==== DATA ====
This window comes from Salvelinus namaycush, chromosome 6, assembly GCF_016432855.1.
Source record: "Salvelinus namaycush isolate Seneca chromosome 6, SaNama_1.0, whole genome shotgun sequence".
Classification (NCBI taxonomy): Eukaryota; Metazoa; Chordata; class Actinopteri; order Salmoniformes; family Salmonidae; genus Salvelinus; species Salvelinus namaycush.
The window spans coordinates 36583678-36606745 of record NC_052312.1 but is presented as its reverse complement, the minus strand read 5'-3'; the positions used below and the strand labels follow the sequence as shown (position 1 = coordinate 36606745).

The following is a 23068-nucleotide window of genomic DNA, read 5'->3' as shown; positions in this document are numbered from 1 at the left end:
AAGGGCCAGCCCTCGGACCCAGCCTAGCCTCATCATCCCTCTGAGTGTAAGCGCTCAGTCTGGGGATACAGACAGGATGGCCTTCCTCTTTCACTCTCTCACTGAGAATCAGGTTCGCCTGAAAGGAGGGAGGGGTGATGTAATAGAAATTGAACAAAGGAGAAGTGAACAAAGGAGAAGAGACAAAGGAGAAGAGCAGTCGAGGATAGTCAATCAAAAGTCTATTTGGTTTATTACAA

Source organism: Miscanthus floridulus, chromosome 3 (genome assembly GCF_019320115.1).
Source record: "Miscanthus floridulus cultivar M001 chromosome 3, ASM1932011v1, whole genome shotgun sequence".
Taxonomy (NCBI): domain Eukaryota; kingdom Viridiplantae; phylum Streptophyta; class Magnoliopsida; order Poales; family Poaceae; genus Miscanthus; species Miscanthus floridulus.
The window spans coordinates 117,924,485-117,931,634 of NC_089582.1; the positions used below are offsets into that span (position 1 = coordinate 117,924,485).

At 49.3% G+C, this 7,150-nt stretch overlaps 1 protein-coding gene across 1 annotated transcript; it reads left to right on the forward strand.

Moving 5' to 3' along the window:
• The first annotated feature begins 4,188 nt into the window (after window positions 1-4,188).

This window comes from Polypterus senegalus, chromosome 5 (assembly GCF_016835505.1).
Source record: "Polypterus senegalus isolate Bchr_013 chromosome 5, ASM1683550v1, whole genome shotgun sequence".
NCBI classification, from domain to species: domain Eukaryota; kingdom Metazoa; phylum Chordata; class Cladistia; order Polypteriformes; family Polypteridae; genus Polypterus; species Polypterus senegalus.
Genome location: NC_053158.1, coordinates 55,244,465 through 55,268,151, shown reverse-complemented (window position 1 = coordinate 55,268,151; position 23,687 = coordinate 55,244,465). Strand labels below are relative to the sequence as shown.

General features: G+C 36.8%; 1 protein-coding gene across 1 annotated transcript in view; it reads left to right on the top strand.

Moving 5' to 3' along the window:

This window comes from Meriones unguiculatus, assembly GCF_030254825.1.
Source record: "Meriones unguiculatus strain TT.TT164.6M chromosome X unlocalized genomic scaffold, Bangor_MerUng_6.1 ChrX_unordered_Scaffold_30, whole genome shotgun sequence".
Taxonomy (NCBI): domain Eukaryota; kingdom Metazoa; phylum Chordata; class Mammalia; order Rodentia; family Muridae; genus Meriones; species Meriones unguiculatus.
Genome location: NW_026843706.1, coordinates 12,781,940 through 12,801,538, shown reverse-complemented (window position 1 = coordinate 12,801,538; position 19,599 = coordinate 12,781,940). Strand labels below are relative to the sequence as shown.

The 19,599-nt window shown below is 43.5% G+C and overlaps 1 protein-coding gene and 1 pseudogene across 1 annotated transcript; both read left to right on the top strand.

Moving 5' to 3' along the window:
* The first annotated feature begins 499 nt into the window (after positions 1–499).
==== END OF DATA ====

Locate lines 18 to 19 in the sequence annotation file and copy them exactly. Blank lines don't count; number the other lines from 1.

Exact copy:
General features: G+C 36.8%; 1 protein-coding gene across 1 annotated transcript in view; it reads left to right on the top strand.

Moving 5' to 3' along the window: